“It’s a tangible symbol of this period . . . where there’s great aspiration and equal amounts of limitation,” he said. “I was convinced we needed to collect it.”

The era of Reconstruction after the Civil War, during which the house was built, was turbulent and complex, Gardullo said.

“It’s hard to understand what it meant for . . . African Americans to come out of slavery, to begin to pull themselves together,” he said. “This house, to me, epitomizes that in a single structure.”

The treasures within

The first time Kerry Shackelford, of Museum Resources Construction and Millwork, entered the house, “it was quite an ad­ven­ture,” he said. The house had not been lived in for several years and “was absolutely full.”

“You had to climb over the top of the stuff to get in it,” said Shackelford, whose Virginia company had the job of dismantling the house.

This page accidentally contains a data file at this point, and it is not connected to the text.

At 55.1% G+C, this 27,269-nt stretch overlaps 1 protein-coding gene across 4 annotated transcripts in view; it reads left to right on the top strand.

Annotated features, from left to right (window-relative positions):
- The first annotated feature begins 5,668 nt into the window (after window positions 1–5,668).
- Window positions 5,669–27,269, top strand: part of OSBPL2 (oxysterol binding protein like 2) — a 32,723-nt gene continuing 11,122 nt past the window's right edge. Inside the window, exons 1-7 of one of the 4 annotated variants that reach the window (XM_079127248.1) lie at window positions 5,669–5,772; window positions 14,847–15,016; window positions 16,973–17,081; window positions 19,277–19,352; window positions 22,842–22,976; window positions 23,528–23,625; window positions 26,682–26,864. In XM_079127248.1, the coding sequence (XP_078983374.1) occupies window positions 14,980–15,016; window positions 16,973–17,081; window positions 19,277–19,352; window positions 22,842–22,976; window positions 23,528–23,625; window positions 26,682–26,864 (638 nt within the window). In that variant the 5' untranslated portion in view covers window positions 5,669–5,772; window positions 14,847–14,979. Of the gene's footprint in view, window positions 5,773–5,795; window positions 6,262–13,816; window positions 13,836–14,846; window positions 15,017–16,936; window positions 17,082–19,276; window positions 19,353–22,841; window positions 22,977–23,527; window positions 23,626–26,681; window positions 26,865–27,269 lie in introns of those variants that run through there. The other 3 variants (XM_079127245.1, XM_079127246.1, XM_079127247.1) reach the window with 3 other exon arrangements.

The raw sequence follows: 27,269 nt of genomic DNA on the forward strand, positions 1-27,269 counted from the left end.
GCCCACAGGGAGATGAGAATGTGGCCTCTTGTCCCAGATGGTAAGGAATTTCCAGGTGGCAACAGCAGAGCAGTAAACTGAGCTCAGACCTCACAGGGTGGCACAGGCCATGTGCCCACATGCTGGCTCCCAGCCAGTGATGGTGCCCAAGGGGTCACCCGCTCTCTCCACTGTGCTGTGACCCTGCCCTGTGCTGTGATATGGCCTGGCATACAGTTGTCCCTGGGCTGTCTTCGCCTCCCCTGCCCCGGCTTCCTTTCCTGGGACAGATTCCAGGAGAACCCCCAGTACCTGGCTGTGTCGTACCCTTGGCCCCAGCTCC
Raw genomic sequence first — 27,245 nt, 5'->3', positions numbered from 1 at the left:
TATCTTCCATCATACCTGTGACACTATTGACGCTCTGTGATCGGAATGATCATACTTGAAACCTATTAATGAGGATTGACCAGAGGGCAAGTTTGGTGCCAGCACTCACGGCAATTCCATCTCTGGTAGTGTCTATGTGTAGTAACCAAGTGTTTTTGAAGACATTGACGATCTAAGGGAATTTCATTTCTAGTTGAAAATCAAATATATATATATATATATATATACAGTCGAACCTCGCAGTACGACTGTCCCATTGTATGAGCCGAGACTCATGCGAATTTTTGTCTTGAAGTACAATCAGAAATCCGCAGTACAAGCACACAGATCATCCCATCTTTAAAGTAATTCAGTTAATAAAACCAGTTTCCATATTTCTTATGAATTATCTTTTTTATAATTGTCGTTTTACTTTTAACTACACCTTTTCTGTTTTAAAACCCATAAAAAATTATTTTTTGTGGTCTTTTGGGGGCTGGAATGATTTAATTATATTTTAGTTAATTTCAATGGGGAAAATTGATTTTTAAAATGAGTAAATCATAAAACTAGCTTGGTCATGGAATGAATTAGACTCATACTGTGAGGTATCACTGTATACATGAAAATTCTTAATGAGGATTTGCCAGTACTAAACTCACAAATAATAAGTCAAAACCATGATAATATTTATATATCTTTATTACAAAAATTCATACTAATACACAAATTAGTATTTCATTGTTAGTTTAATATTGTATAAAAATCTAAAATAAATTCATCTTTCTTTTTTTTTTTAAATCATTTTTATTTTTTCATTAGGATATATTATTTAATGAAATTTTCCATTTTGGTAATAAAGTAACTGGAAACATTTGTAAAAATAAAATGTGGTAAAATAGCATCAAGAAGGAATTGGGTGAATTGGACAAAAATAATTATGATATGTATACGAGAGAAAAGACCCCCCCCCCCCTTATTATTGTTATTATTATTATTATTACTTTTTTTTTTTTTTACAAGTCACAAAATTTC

“From clothing to furniture to everything you could think of,” he said in a recent telephone ­interview. “We took 10 40-yard dumpster-loads of stuff away before we ever started working on taking the building apart.”

“I’ve never seen as much stuff stuffed into a building,” he said. “We did our best to sort through . . . but it was phenomenal.”

There were some treasures: an old suitcase filled with Masonic regalia that seemed to be from the early 1900s, an empty blanket chest that seemed to be from the early 1800s, a weathered Bible, an old hurricane lamp.

The house had several additions that disguised it. “Often times, these [historic] buildings are buried within a number of additions and re-sidings and that sort of thing,” Shackelford said.

“It wasn’t difficult to sort out the first period” of the building, he said. “You can tell by the materials, the methods of joinery, the types of nails, the stylistic design.”

“On the inside, it was covered with drywall,” he said. “The outside was covered in multiple layers of siding.” There was considerable termite and fungal damage, and some timbers needed to be replaced.